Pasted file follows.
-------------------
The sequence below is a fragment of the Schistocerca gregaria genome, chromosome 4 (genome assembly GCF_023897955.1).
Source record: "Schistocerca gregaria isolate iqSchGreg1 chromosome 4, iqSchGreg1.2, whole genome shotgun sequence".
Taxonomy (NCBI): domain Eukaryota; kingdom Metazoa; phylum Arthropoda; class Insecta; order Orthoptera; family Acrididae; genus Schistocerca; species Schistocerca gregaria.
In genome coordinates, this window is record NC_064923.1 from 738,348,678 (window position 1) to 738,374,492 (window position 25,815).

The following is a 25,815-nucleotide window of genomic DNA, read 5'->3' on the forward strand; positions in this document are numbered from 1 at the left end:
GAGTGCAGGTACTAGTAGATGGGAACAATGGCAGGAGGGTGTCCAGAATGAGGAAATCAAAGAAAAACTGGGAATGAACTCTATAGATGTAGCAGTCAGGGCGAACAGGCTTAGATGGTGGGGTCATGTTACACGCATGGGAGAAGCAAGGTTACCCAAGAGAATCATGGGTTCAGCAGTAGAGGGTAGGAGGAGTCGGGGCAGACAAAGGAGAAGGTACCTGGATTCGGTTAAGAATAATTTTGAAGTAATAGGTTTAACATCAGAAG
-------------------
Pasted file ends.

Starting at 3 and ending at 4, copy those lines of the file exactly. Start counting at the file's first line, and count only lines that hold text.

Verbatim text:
Taxonomy (NCBI): domain Eukaryota; kingdom Metazoa; phylum Arthropoda; class Insecta; order Orthoptera; family Acrididae; genus Schistocerca; species Schistocerca gregaria.
In genome coordinates, this window is record NC_064923.1 from 738,348,678 (window position 1) to 738,374,492 (window position 25,815).